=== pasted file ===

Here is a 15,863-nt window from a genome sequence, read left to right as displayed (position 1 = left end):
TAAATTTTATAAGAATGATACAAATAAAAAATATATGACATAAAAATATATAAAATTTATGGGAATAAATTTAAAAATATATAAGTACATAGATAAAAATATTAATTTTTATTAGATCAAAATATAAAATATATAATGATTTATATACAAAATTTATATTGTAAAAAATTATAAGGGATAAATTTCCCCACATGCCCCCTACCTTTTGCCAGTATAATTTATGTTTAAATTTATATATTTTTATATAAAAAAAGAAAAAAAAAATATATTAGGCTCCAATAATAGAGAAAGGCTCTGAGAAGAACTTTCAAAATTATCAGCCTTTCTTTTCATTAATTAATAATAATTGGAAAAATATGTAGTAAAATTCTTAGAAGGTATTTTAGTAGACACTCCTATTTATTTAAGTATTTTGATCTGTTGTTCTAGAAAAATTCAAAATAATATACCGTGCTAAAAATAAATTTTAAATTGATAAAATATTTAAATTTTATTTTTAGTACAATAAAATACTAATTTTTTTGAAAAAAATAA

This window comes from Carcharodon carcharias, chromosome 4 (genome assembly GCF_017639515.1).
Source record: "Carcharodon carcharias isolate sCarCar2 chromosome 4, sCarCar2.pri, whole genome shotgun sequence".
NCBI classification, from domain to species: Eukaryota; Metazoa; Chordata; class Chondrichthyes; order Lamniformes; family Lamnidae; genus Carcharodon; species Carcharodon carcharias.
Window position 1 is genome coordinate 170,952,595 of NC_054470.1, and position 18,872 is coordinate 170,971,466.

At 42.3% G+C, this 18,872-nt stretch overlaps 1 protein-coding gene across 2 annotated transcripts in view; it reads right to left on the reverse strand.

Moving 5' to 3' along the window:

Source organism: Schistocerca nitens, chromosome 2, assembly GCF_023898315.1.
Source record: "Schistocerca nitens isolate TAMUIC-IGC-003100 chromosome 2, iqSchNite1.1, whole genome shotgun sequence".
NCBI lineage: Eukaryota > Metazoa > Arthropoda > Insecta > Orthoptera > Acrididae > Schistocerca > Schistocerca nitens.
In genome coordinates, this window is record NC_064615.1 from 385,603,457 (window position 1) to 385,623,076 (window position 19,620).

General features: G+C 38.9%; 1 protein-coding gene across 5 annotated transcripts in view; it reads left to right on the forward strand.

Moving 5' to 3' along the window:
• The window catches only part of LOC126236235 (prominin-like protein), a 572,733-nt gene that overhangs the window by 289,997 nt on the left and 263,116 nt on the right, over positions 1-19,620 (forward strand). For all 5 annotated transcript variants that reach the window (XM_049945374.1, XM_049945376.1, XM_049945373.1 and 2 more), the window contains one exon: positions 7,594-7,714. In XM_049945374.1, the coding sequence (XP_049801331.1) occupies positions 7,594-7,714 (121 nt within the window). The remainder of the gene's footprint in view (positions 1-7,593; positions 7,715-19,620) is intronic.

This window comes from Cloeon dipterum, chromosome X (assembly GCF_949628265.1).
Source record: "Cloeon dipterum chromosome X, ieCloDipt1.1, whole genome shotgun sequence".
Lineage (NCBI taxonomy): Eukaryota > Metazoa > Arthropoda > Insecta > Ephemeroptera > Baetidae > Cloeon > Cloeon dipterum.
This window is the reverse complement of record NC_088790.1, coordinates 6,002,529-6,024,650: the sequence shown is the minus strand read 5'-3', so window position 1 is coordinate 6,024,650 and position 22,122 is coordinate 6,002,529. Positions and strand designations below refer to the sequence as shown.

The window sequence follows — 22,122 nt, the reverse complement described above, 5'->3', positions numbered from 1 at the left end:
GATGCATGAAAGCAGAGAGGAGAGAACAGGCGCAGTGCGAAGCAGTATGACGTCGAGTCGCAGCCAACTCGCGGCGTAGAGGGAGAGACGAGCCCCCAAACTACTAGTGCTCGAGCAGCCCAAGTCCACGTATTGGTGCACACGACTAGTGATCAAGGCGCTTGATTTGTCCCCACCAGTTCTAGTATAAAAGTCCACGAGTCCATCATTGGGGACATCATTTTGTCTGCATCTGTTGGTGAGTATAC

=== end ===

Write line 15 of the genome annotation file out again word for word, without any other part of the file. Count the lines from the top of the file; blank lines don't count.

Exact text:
• The window catches only part of LOC126236235 (prominin-like protein), a 572,733-nt gene that overhangs the window by 289,997 nt on the left and 263,116 nt on the right, over positions 1-19,620 (forward strand). For all 5 annotated transcript variants that reach the window (XM_049945374.1, XM_049945376.1, XM_049945373.1 and 2 more), the window contains one exon: positions 7,594-7,714. In XM_049945374.1, the coding sequence (XP_049801331.1) occupies positions 7,594-7,714 (121 nt within the window). The remainder of the gene's footprint in view (positions 1-7,593; positions 7,715-19,620) is intronic.